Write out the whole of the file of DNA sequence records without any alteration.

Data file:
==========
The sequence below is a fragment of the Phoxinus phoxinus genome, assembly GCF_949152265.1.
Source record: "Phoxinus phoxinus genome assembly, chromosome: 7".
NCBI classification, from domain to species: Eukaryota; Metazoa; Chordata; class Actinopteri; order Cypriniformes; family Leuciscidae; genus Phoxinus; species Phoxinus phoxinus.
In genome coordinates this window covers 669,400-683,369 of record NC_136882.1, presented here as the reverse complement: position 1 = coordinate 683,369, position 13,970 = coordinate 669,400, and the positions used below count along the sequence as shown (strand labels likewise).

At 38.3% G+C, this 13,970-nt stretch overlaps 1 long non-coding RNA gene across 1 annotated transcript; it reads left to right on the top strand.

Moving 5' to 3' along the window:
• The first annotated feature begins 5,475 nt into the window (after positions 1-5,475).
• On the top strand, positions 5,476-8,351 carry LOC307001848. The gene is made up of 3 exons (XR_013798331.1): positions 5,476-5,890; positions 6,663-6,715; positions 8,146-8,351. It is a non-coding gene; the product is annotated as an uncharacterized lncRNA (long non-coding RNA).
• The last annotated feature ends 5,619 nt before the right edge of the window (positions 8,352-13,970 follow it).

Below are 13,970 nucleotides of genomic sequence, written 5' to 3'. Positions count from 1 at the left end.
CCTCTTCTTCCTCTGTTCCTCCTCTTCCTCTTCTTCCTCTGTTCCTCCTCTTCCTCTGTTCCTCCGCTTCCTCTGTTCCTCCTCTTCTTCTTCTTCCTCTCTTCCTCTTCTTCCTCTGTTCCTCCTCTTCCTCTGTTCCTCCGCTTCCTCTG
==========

The sequence below is a fragment of the Phoxinus phoxinus genome, assembly GCF_949152265.1.
Source record: "Phoxinus phoxinus genome assembly, chromosome: 7".
NCBI classification, from domain to species: Eukaryota; Metazoa; Chordata; class Actinopteri; order Cypriniformes; family Leuciscidae; genus Phoxinus; species Phoxinus phoxinus.
In genome coordinates this window covers 669,400-683,369 of record NC_136882.1, presented here as the reverse complement: position 1 = coordinate 683,369, position 13,970 = coordinate 669,400, and the positions used below count along the sequence as shown (strand labels likewise).

At 38.3% G+C, this 13,970-nt stretch overlaps 1 long non-coding RNA gene across 1 annotated transcript; it reads left to right on the top strand.

Moving 5' to 3' along the window:
• The first annotated feature begins 5,475 nt into the window (after positions 1-5,475).
• On the top strand, positions 5,476-8,351 carry LOC307001848. The gene is made up of 3 exons (XR_013798331.1): positions 5,476-5,890; positions 6,663-6,715; positions 8,146-8,351. It is a non-coding gene; the product is annotated as an uncharacterized lncRNA (long non-coding RNA).
• The last annotated feature ends 5,619 nt before the right edge of the window (positions 8,352-13,970 follow it).

Below are 13,970 nucleotides of genomic sequence, written 5' to 3'. Positions count from 1 at the left end.
CCTCTTCTTCCTCTGTTCCTCCTCTTCCTCTTCTTCCTCTGTTCCTCCTCTTCCTCTGTTCCTCCGCTTCCTCTGTTCCTCCTCTTCTTCTTCTTCCTCTCTTCCTCTTCTTCCTCTGTTCCTCCTCTTCCTCTGTTCCTCCGCTTCCTCTG